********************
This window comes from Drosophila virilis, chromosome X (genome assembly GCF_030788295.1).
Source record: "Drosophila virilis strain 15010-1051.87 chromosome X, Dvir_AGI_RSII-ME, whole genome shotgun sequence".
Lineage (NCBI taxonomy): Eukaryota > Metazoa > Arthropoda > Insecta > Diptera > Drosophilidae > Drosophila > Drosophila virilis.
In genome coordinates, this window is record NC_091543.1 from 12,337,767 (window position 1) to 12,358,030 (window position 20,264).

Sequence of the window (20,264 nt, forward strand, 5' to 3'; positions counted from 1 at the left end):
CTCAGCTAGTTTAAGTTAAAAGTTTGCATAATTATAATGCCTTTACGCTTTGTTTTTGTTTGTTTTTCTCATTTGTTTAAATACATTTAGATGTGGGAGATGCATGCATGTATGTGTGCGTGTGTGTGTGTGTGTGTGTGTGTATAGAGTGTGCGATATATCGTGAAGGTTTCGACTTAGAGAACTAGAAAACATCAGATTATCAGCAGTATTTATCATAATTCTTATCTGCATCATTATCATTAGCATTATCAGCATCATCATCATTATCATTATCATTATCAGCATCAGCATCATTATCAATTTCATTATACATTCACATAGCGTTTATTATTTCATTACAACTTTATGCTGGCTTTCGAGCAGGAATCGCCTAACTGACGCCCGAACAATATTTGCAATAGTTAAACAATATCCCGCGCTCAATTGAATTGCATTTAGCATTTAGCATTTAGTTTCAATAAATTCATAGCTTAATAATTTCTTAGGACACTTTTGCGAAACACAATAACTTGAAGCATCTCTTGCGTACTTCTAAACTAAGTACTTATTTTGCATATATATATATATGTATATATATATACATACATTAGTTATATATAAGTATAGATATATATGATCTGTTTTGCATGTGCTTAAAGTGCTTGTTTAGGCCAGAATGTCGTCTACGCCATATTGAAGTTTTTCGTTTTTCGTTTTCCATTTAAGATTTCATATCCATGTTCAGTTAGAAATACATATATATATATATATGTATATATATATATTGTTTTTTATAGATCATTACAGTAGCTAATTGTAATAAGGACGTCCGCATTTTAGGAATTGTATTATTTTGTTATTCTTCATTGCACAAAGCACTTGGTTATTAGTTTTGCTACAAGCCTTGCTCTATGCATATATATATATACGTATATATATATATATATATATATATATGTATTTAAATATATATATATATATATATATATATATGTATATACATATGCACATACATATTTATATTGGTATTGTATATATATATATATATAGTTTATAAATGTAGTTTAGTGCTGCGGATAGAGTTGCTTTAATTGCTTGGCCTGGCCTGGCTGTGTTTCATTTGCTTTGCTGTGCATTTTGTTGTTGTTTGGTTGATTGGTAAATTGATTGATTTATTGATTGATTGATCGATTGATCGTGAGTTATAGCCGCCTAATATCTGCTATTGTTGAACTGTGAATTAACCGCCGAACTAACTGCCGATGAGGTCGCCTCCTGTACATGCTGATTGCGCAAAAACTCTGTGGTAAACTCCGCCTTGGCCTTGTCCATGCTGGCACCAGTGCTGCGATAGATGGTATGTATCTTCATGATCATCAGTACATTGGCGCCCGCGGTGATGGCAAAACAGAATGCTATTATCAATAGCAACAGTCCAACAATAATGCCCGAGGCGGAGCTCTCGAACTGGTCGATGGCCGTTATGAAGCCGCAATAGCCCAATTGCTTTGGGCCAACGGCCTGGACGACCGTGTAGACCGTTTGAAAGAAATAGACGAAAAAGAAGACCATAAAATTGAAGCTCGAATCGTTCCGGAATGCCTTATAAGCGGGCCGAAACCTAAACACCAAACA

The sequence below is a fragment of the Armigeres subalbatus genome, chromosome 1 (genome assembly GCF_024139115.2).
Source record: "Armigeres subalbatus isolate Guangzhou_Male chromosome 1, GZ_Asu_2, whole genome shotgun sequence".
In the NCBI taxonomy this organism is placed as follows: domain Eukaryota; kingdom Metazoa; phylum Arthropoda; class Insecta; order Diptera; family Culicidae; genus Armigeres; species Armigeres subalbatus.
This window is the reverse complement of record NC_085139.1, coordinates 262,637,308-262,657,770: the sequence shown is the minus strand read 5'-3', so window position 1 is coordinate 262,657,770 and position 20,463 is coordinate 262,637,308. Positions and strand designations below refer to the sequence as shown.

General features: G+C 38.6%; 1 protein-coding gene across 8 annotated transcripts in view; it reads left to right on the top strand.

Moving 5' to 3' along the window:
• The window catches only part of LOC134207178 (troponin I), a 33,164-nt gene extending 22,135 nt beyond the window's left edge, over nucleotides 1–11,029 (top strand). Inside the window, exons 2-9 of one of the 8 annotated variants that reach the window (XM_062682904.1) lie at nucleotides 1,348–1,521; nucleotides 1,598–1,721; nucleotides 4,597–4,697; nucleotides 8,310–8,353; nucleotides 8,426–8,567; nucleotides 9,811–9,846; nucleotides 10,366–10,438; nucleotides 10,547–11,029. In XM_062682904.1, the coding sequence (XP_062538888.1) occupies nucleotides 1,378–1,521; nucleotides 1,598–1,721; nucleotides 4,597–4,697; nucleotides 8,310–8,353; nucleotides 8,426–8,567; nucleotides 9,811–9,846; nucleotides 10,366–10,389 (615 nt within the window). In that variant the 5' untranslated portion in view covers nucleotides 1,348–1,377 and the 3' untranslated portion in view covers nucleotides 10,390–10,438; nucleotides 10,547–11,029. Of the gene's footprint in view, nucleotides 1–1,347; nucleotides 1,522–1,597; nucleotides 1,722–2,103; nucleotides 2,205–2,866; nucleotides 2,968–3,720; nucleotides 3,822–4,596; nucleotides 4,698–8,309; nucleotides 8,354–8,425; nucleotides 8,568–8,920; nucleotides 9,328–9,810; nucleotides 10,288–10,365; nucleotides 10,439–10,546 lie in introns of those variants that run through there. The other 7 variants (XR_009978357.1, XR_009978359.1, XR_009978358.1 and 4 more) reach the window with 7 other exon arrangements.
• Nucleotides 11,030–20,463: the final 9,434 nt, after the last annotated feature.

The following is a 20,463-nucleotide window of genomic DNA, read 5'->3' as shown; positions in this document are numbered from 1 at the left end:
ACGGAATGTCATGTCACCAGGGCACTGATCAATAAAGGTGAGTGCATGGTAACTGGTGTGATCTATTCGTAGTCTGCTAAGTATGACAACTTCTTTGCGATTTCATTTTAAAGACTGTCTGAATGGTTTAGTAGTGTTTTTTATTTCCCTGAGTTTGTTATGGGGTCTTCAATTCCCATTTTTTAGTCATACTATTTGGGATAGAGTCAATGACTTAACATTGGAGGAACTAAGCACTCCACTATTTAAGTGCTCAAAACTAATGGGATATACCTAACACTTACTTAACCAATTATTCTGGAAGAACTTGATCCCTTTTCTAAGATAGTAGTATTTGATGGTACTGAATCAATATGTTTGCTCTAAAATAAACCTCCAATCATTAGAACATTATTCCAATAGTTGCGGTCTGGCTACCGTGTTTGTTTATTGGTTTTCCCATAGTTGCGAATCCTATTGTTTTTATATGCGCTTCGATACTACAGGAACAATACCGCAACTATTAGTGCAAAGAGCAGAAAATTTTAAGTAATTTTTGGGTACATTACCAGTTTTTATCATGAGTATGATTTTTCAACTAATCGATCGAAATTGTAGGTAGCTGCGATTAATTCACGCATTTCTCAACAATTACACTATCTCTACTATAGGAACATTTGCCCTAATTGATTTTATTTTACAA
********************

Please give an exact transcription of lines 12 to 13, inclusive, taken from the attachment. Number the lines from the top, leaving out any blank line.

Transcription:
Moving 5' to 3' along the window:
• The window catches only part of LOC134207178 (troponin I), a 33,164-nt gene extending 22,135 nt beyond the window's left edge, over nucleotides 1–11,029 (top strand). Inside the window, exons 2-9 of one of the 8 annotated variants that reach the window (XM_062682904.1) lie at nucleotides 1,348–1,521; nucleotides 1,598–1,721; nucleotides 4,597–4,697; nucleotides 8,310–8,353; nucleotides 8,426–8,567; nucleotides 9,811–9,846; nucleotides 10,366–10,438; nucleotides 10,547–11,029. In XM_062682904.1, the coding sequence (XP_062538888.1) occupies nucleotides 1,378–1,521; nucleotides 1,598–1,721; nucleotides 4,597–4,697; nucleotides 8,310–8,353; nucleotides 8,426–8,567; nucleotides 9,811–9,846; nucleotides 10,366–10,389 (615 nt within the window). In that variant the 5' untranslated portion in view covers nucleotides 1,348–1,377 and the 3' untranslated portion in view covers nucleotides 10,390–10,438; nucleotides 10,547–11,029. Of the gene's footprint in view, nucleotides 1–1,347; nucleotides 1,522–1,597; nucleotides 1,722–2,103; nucleotides 2,205–2,866; nucleotides 2,968–3,720; nucleotides 3,822–4,596; nucleotides 4,698–8,309; nucleotides 8,354–8,425; nucleotides 8,568–8,920; nucleotides 9,328–9,810; nucleotides 10,288–10,365; nucleotides 10,439–10,546 lie in introns of those variants that run through there. The other 7 variants (XR_009978357.1, XR_009978359.1, XR_009978358.1 and 4 more) reach the window with 7 other exon arrangements.